This week, start here: We tend not to place a great deal of stock in year-ahead predictions — though one of these days someone is going to figure out mobile ad units and heads-up displays and make 2013’s legion trendspotters look really good. We do, though, have a soft spot for Fred Wilson’s take on broader trends within the technology, VC and communications spaces, so when he laid out his vision for what will happen in 2015 (4 min), we paid close attention. Not to harsh your CES contact high, but:

Eventually, this market will be realized as the personal mesh/personal cloud, but the focus on wearables will be a bit of a headfake and take up a lot of time, energy, and money in 2015 with not a lot of results.

Speaking of the failures of wearables, Rose Eveleth poses a question to the tech marketplace that’s been percolating in the quantified self community for some time: why are the needs of women functionally ignored in the quantified self app and device spaces? (12 min)  From Anne Petersen’s epic January 1 essay on Buzzfeed (26 min), this x100:

..there’s something to be said for the allure and beauty of the mysteries not only of our confusing, previously unknowable bodies, but the intricacies of life…For the pleasure of running without knowing how fast or how long or how many calories but simply because your body could and did move, and that even without a digital trace, a GPS footprint, or way to leverage evidence thereof against friends and co-workers — it nonetheless felt something like being alive.

Google Translate earns valuable UX hit points (1 min) while Citibank gets the required field gas face (2 min). Embedded in the latter is a really important point, namely: now that we’ve got responsive display down to a science, it’s time to put our efforts toward responsive data and systems. This interview with Stacey Bendet of Alice and Olivia (6 min) makes for a compelling read for a number of reasons, but this jumped off the page at us:

I always look at designers and I see that you need this foundation that is really strong, really organised and really powerful in terms of development and production. If you don’t have that foundation, if you don’t have that structure, if you don’t have that ability to produce, then you can’t create the way you want to.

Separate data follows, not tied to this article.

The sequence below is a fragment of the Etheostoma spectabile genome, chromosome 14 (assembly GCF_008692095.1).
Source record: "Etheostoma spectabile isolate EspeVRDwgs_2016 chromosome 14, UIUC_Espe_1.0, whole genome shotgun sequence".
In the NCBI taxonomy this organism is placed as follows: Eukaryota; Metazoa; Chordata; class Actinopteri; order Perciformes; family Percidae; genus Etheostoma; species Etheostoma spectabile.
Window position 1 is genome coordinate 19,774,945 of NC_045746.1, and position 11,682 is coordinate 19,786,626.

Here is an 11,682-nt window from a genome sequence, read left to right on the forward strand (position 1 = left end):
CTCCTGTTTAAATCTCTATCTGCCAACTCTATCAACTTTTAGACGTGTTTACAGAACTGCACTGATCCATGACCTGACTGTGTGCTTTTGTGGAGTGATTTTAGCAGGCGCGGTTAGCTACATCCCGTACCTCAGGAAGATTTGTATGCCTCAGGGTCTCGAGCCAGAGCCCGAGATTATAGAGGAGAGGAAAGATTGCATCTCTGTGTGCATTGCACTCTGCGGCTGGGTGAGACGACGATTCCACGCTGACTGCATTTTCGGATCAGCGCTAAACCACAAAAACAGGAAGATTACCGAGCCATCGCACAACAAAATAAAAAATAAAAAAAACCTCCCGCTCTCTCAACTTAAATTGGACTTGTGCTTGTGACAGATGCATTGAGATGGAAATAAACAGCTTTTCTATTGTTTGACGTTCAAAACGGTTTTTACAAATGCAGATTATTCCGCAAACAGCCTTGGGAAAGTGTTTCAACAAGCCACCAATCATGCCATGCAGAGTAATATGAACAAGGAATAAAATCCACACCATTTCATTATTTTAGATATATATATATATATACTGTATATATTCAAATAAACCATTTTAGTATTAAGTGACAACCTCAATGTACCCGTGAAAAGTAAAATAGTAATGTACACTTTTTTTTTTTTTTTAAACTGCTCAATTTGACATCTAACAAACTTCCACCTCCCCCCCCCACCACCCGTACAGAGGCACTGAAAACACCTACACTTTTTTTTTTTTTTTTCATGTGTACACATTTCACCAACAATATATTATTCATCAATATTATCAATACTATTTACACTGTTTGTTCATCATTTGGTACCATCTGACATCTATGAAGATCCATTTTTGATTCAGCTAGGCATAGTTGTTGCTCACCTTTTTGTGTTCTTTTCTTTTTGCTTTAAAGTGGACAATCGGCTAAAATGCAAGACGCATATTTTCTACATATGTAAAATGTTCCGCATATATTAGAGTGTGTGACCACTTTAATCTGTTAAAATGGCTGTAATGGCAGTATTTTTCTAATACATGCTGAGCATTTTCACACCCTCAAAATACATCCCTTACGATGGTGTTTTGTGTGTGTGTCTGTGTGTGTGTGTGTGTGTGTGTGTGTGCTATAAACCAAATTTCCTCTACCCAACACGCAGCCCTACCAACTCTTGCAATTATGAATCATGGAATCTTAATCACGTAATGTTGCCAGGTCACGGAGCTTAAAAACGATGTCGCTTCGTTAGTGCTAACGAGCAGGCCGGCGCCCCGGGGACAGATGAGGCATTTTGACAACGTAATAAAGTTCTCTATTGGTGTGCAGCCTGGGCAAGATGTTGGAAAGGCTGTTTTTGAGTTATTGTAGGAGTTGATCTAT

The Voxel 8 3D printer can print conductive inks and materials on the fly, meaning that it’s now possible to 3D print custom circuitry (10 min). This opens up all manner of possibilities.


Utterly fascinating: using the Amazon order test to measure the chain effects of book recommendations and determine which items have the greatest residual value (2 min). This has some rather stunning implications for the merchandising world.

Shockingly, Google says that paid search drives brick and mortar foot traffic (2 min), though we’ll wait patiently for more (and independent) data before drawing further conclusions.

Ma! Pa! Look! — open tools for strategists!

This piece on luxury mobile phone manufacturer Vertu — and the internal systems that allow them to innovate product while simultaneously driving down costs (9 min) — is very, very good.

The relationship between peer respect and patient outcomes (3 min) in the health care world has intriguing lines of thought for anyone in the service space — this, in particular, held our attention:

we should put an end to the premium that the medical establishment places on saving face. This is a hazard. It feeds the egotistical environment that can lead to ignoring input and failing to ask for help. It creates doctors who value looking like they know what they’re doing at all times more than actually doing what is best.

Jason Fried and the Basecamp team are trying out a new internal ritual in which 5 rotating team members get together for an hour each month to get to know one another a bit better (15 min), and then share the output of the session with the rest of the organization. This — like much of 37Signals’ output — has the potential to evolve into something really interesting.

In a win for the broader American culture, if not for retail sales associates, mall stores (and mall landlords) are in dire trouble (4 min). Kevin McKenzie of the Westfield Group believes that the answer might come in the form of additional layers of experience tech (7 min):

In Australia, we have a pilot going on that we call ‘Searchable Mall’, where we aggregate product from over 161 retailers that trade physically in our shopping centres, so when a consumer goes to our website, they can basically find a Westfield and then search not only what stores are in that shopping centre, but what products those stores sell, and then map a journey on a digital map to locate that product in the shopping centre.

We remain unconvinced that findability is at the heart of the #mallproblem, but we’re open to alternatives.

Much more to our liking: converting vacant malls into data centers (2 min).

Flutter is a fascinating idea that explores the use of music composition to help teens deal with the death of a friend or family member (4 min). There’s some really fascinating insights at the heart of it.

Apropos of nothing, Jesse Jarnow’s brief essay on why collecting music matters (8 min) makes for fascinating reading in an era when the dominant format for media is digital.

Until next week, have a great one.